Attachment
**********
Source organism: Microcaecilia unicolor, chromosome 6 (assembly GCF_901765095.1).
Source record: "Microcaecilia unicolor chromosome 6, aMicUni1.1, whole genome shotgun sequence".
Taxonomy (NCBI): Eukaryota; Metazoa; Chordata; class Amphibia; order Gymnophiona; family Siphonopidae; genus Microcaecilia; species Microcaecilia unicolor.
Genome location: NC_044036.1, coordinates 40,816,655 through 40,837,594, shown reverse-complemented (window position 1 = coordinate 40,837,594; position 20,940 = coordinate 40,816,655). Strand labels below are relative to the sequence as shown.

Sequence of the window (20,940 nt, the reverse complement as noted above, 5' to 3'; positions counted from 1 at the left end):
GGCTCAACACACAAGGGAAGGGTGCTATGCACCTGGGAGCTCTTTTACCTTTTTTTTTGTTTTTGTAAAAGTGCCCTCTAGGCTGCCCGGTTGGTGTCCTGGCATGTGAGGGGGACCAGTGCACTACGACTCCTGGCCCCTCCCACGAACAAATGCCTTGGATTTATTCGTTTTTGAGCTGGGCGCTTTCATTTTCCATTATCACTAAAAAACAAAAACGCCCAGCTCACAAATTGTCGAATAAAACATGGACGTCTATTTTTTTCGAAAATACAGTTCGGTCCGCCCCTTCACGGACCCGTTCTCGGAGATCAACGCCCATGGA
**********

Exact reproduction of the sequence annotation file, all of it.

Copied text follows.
Source organism: Microcaecilia unicolor, chromosome 6 (assembly GCF_901765095.1).
Source record: "Microcaecilia unicolor chromosome 6, aMicUni1.1, whole genome shotgun sequence".
Taxonomy (NCBI): Eukaryota; Metazoa; Chordata; class Amphibia; order Gymnophiona; family Siphonopidae; genus Microcaecilia; species Microcaecilia unicolor.
Genome location: NC_044036.1, coordinates 40,816,655 through 40,837,594, shown reverse-complemented (window position 1 = coordinate 40,837,594; position 20,940 = coordinate 40,816,655). Strand labels below are relative to the sequence as shown.

Sequence of the window (20,940 nt, the reverse complement as noted above, 5' to 3'; positions counted from 1 at the left end):
GGCTCAACACACAAGGGAAGGGTGCTATGCACCTGGGAGCTCTTTTACCTTTTTTTTTGTTTTTGTAAAAGTGCCCTCTAGGCTGCCCGGTTGGTGTCCTGGCATGTGAGGGGGACCAGTGCACTACGACTCCTGGCCCCTCCCACGAACAAATGCCTTGGATTTATTCGTTTTTGAGCTGGGCGCTTTCATTTTCCATTATCACTAAAAAACAAAAACGCCCAGCTCACAAATTGTCGAATAAAACATGGACGTCTATTTTTTTCGAAAATACAGTTCGGTCCGCCCCTTCACGGACCCGTTCTCGGAGATCAACGCCCATGGA